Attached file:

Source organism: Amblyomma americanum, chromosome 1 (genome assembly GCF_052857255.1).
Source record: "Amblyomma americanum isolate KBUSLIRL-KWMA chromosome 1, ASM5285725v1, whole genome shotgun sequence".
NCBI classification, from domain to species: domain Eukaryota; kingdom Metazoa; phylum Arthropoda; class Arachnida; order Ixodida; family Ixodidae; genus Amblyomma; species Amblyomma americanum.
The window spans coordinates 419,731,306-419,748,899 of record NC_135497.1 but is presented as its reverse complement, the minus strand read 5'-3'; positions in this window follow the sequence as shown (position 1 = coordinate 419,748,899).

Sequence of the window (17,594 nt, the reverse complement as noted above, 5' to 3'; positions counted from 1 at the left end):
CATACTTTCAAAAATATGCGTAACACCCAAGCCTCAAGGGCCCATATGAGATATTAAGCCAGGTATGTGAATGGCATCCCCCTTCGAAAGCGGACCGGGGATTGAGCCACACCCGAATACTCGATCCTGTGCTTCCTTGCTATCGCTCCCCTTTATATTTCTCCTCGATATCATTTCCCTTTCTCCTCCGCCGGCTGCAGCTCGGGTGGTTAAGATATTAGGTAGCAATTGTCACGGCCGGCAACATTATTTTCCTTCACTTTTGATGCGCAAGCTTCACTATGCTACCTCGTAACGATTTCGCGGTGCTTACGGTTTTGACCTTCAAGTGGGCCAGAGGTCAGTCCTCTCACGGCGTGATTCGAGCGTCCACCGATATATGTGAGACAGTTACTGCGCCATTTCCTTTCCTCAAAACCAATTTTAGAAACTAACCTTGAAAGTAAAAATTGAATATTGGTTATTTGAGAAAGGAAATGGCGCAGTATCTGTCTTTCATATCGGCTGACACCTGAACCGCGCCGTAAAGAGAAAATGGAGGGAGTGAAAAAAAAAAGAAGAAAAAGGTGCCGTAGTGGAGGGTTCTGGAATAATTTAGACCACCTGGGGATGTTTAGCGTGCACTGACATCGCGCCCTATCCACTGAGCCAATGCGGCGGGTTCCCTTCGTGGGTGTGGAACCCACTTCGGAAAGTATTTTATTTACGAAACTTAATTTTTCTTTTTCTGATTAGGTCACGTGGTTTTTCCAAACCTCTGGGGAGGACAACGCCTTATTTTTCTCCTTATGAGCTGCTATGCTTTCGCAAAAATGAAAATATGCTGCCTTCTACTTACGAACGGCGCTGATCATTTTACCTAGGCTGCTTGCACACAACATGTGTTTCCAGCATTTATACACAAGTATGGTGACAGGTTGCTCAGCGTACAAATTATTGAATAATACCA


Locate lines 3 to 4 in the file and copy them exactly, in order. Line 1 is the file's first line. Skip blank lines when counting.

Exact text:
NCBI classification, from domain to species: domain Eukaryota; kingdom Metazoa; phylum Arthropoda; class Arachnida; order Ixodida; family Ixodidae; genus Amblyomma; species Amblyomma americanum.
The window spans coordinates 419,731,306-419,748,899 of record NC_135497.1 but is presented as its reverse complement, the minus strand read 5'-3'; positions in this window follow the sequence as shown (position 1 = coordinate 419,748,899).